Interior Minister Johanna Mikl-Leitner called it “a dark day” and called for European Union-wide measures to protect immigrant refugees and tackle human traffickers. Neighbouring Hungary is constructing a border fence across its entire frontier with Serbia. Yesterday alone saw a record 3,241 attempts to enter Hungary illegally, according to authorities there.

Conflict in Syria and other parts of the world has led refugees to Europe. Once inside, they can move freely inside the Schengen Area, which covers most of the EU.

Austrian police earlier this week arrested three motorists suspected of people smuggling. One driver is accused of moving 34 people, ten of them children, into Austria from Serbia. The group were left by the roadside near Bruck an der Leitha and reported struggling to breathe in the van.

Your Complete Guide To Truck Bed Covers Benefits

Your Complete Guide To Truck Bed Covers Benefits



Placing a truck bed cover on your pick-up is among the more beneficial upgrades you’ll be able to add to your vehicle. This informational guide uncovers the benefitial options that truck bed covers render.

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If you have a pickup truck, adding a truck bed cover to the truck’s bed is an out-and-out essential. Not only are truck bed covers practical in most situations, they additionally render scores of indispensable benefits, including: * Coordinated storage for whatsoever you might be carting in your truck bed, along with the bonus of maintaining a lid on unaffixed freight * Shelter from potentially destructive atmospheric conditions, such as rain, snow and intense sunshine * Absolute coverage of your shipment that maintains your cargo concealed from possible theft * A prompt betterment of gas mileage using tight, aerodynamic materials enshrouding your otherwise drag-prone, wide-open truck bed * Streamlined appearance that ranges from a smooth leather-grained pattern to your very own custom color matched expressive style Truck Bed Cover Storage Fundamentals You cart everything from power tools to the infrequent load of laundry in the bed of your pick-up. A truck bed cover assists by keeping a lid on everything, protecting your consignment from the howling air currents created by highway driving, not to mention all forms of buffeting rainy weather conditions. It’s a painless means to make certain nothing vanishes from your truck bed while driving or parked. A Guide to Protecting Your Gear From the Weather Using A Truck Bed Cover Even the simplest truck bed cover placed over your gear should facilitate the prevention of damage from the elements. Truck bed covers, however, take the concept of protection a few steps further utilizing a few imaginative design characteristics. For example, most truck bed covers utilize strategically-placed weather seals to channel water away from your cargo. Also, a number of models use raised and arched support bows to promote moisture/water runoff. Although no truck bed cover is fully water-tight, many should do a better than average job of keeping your gear high and dry even during the nastiest weather. Truck Bed Cover Security: A Quick Reference Whenever your payload is hidden from view, it’s also out of any would-be thief’s mind. Truck bed covers turn the contents of your truck bed into a mystery, providing you assurance that your material possessions will be exactly where you left them upon your return. Other than basic covering, truck bed covers also provide varying levels of security, contingent upon the model you own. The majority of hinged (lift-up) truck bed covers can be fully-secured with a locking tailgate. Don’t have a locking tailgate? There are any number of aftermarket tailgate locks available that readily install using everyday hand tools. Hard top and retractable truck bed covers usually come with secure key locking arrangements that latch closed at or near the tailgate. Utilizing any assortment of security measures, an effective truck bed cover makes your truck bed much more versatile than at any time beforehand. That same truck bed is immediately perfect for use as a hauler or hiding spot. Gas Mileage and Truck Bed Covers: The Basics Trucks are becoming taller, engines are bigger, truck beds are getting broader and today’s highway traffic is thicker than ever before. On top of all that, the big oil companies boast that they’re reaping historically high profits. A truck bed cover can help you even the score the only way possible – by extending your next visit to the gas station. An Open Truck Bed Can Be A Huge Drain On Your Gas Mileage When air flows across the aerodynamic front end of your truck, it typically swirls into your bed and pounds up against your tailgate — often stealing several miles off your latest tankful of gas. Covering your truck bed with a taut truck bed cover — even if it’s a soft top model — stops or minimizes the tailgate drag. Air hits the flat surface of a hard or soft truck bed cover and continues past your vehicle with nothing upon which to catch. And, best of all, it spares mileage without time-consuming tailgate removal or the possibility of open-gate driving damage. How much savings, you ask? A five per cent improvement in fuel economy is the industry-wide accepted amount, though up to ten per cent is doable. Your truck could realize bigger or smaller effects. It depends. All the same, the concept is elementary: a truck bed cover will save gas and, eventually, pay for itself. Great Truck Bed Cover Looks: A Quick Guide A smooth truck bed cover bestows custom truck style upon otherwise unexciting, exposed truck beds. Most truck bed covers we’ve seen sport a custom fit to the attributes of your specific year, make and model. The outcome is an exceptional fit and precise look that was made for your truck. Truck bed covers really can bestow varying levels of exceptionally fashionable looks to your pickup truck. Soft truck bed covers stretch to a tight fit, not only for improved mileage but for style, also. With any assortment of lid materials, retractable truck bed covers have become the patriarchs of the low-profile smooth ingredient. Hard top truck bed covers consitute the crown jewel of custom looks: molded-over edges, a seamless fit and optional paint matching. A Truck Bed Covers Historical Guide Truck bed covers (also known as tonneau covers, bed lids or truck lids) have developed over the years from any number of versions intended for an assortment of various uses. And, because any number of rudimentary bed cover designs have come about over the years, no one individual or single manufacturer can claim to be the truck bed cover’s originator. Soft truck bed covers achieved prominence whilst taking on a vital function on leading speedways. Top-class sport truck racer drivers employed these flexible bed covers as a lightweight means to enhance their aerodynamics, thus reducing drag. Such racetrack truck bed covers sat flush with the top of the truck bed and made use of the identical heavy-duty materials being used in today’s soft covers. Hard top truck bed covers arose in popularity as a full-size camper shell alternative. Such highly-customized truck bed lids, most commonly constructed from fiberglass, have evolved into today’s truck bed covers using a variety of construction materials and locking mechanisms.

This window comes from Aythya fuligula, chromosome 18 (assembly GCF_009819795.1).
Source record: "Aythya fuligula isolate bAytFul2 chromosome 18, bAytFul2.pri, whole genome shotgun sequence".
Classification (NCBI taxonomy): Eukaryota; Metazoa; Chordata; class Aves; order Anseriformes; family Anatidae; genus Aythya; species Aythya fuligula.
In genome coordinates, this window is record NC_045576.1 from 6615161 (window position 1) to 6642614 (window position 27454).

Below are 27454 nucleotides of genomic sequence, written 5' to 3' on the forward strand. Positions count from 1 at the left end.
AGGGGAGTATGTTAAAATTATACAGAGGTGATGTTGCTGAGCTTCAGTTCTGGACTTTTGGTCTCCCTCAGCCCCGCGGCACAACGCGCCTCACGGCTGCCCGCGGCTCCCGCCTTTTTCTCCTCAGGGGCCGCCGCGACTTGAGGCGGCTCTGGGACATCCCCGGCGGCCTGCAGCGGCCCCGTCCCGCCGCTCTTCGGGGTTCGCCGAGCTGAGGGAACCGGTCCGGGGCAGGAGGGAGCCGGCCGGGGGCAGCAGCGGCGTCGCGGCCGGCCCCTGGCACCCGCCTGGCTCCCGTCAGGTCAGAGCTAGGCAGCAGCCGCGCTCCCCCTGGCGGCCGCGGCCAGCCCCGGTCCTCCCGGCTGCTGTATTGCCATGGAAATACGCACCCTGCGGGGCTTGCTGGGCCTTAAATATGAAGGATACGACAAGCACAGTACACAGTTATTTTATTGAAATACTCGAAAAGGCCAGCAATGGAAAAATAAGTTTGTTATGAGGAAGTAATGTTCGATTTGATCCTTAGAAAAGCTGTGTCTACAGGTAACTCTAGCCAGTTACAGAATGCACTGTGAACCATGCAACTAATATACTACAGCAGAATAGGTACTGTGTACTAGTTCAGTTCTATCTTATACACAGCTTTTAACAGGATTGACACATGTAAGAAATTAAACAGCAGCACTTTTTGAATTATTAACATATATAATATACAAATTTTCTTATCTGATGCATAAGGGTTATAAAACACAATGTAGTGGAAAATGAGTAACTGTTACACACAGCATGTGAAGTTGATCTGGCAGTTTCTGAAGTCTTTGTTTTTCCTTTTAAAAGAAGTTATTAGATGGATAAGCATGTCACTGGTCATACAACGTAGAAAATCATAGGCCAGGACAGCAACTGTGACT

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Your Complete Guide To Truck Bed Covers Benefits

Senate committee investigating six televangelists

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Senate committee investigating six televangelists
Author: RdBXvzh4

16 Oct

Tuesday, November 6, 2007

United States Senator Charles Grassley of Iowa, the ranking Republican on the Senate Finance Committee, has asked for the financial records of six prominent televangelist ministries for possible financial misconduct, CBS News reported. The six groups were led by Paula White, Joyce Meyer, Creflo Dollar, Eddie Long, Kenneth Copeland and Benny Hinn. Half of these people (Hinn, Copeland and Dollar) are members of the Board of Regents for the Oral Roberts University, which is currently being accused of wrong-doing.